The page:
Shots Fired at Police As They Attempt to Serve Warrant at Florida Mayor's House in Port Richey


While attempting to arrest a Florida mayor, law enforcement officers found themselves in the line of gunfire.

UPDATE: 11:30 a.m. EST—The Pasco Sheriff's Office said when they announced themselves at the home, residents knew they were there because some neighbors even came out of their homes. Deputies saw Massad with a gun in his hand and ordered him to drop the weapon, at which point, he fired at the officers.

"I can't go into how proud I am of our deputies," Sheriff Chris Nocco said. "Those deputies were professional, their training kicked in, they did a great job. If someone's firing at us, we have every means and every right to fire back at them … he's lucky he's not dead."

The sheriff's office planned to use gas to get Massad to come out, but before it was deployed he surrendered himself. Given that shots were fired, Nocco said he's likely facing multiple counts of attempted homicide.

Original story:

On Thursday, around 4:40 a.m. EST, the Pasco Sherriff's Office participated in a joint operation with the Florida Department of Law Enforcement (FDLE). After arriving at a residence on Hayward Lane in Port Richey, Florida, SWAT team members announced their presence and attempted to enter the home to serve a search warrant.

While the team was trying to enter, shots were fired at them, however, the deputies didn't return fire. Fortunately, no one was injured and the individual inside the home was taken into custody.

Shots fired at Pasco DeputiesThe Pasco Sheriff's Office participated in a joint operation with FDLE this morning in...

Posted by Pasco Sheriff's Office on Thursday, February 21, 2019

That individual was identified by the FDLE as Dale Glen Massad, 68, the mayor of Port Richey. His arrest came after a four-month investigation into claims Massad was practicing medicine despite losing his medical license in 1992.

Through the investigation, FDLE agents learned that Massad allegedly had patients come to his home for treatments. He also allegedly performed medical procedures in his home and one patient required additional hospital treatment.

Massad relinquished his license in 1992 in place of revocation following the death of a patient. He previously performed laser treatments to remove hemangiomas, commonly referred to as port wine stains. One patient, a three-year-old girl, was born with port wine stain birthmarks everywhere on her body except for her right arm, according to the Department of Professional Regulation documents.

During her first treatment, Massad injected her with Demerol and Phenergan but did not document the child's weight to determine the appropriate dosage. After the child experienced complications including nightmares and fever from the first three treatments, she returned in April 1990 for her fourth treatment.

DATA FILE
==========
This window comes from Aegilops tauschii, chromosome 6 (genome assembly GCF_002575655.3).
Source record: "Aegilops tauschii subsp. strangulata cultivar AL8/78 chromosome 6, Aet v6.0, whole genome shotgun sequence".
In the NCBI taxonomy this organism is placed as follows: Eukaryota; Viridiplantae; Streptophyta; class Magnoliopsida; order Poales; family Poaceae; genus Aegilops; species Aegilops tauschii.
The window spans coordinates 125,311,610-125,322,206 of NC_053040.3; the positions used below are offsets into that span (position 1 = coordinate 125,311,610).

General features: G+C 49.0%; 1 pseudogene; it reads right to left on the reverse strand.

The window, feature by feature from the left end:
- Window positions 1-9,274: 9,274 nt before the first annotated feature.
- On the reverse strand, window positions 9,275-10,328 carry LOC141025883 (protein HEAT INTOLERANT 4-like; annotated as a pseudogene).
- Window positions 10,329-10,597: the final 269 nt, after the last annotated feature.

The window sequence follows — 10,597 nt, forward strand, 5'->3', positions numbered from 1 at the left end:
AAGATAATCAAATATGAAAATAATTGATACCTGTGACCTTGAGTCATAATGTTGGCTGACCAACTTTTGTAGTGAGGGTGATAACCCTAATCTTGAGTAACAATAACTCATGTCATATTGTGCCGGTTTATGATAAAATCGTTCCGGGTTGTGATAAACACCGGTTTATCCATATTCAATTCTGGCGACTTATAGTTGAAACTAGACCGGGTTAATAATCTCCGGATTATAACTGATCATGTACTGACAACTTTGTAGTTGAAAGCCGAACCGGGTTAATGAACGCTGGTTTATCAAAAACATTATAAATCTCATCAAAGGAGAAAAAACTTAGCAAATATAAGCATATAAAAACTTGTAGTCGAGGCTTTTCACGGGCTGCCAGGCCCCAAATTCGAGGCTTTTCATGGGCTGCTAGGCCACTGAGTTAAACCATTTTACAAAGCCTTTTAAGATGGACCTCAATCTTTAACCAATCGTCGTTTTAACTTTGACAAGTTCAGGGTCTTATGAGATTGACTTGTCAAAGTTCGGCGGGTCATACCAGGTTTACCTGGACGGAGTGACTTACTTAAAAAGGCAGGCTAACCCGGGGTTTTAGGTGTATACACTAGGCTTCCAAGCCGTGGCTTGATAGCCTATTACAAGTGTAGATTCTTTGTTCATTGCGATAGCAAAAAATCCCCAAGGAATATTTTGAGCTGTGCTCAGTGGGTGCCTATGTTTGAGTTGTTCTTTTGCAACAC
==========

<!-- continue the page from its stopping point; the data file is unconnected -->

A dentist, who administered lidocaine, was brought on to administer a dental block during the procedure and records said during the fourth procedure Massad observed the child having a seizure and in a semi-conscious state. Both the dentist and Massad decided it was best to observe the child for further seizure activity and to continue with the laser treatment. While in the laser surgery room, the child appeared to be blue and required CPR.

After paramedics arrived, Massad asked for an endotracheal tube to intubate the child, but it was discovered the tube was placed in the esophagus and not the trachea. After being given a second dose of intravenous epinephrine, the child's heart started beating again and she was taken by ambulance to the emergency room.

The patient was later flown to a children's hospital and intubated, but in August 1990, the endotracheal tube was taken out and she was pronounced dead. The cause of death was determined to be anoxic encephalopathy, a lack of oxygen to the brain, because of lidocaine toxicity.

Massad was accused of several infractions, including committing gross or repeated malpractice, failing to keep written medical records justifying the course of treatment for the patient and performing a procedure that constituted experimentation on a human subject without obtaining written consent.

This isn't the first time that Massad has interacted with law enforcement, either. In August, he was arrested and booked on charges of domestic battery, a misdemeanor, according to Pasco County Sheriff's Office records.

During the altercation, Massad grabbed the victim and shoved his girlfriend, Annette Joseph, according to Bay News 9. She had a scratch on the back of her neck and underneath her arm. Joseph was also charged with battery on a person older than 65.

Massad was also cited by the Florida Fish and Wildlife Conservation Commission in 2017 and accused of harvesting snook out of season, the Tampa Bay Times reported.

Before serving as Mayor, he served as a Port Richey city councilman three times, according to the Tampa Bay Times, beginning in 2000 until 2008.

This is a developing story and will be updated as more information becomes available.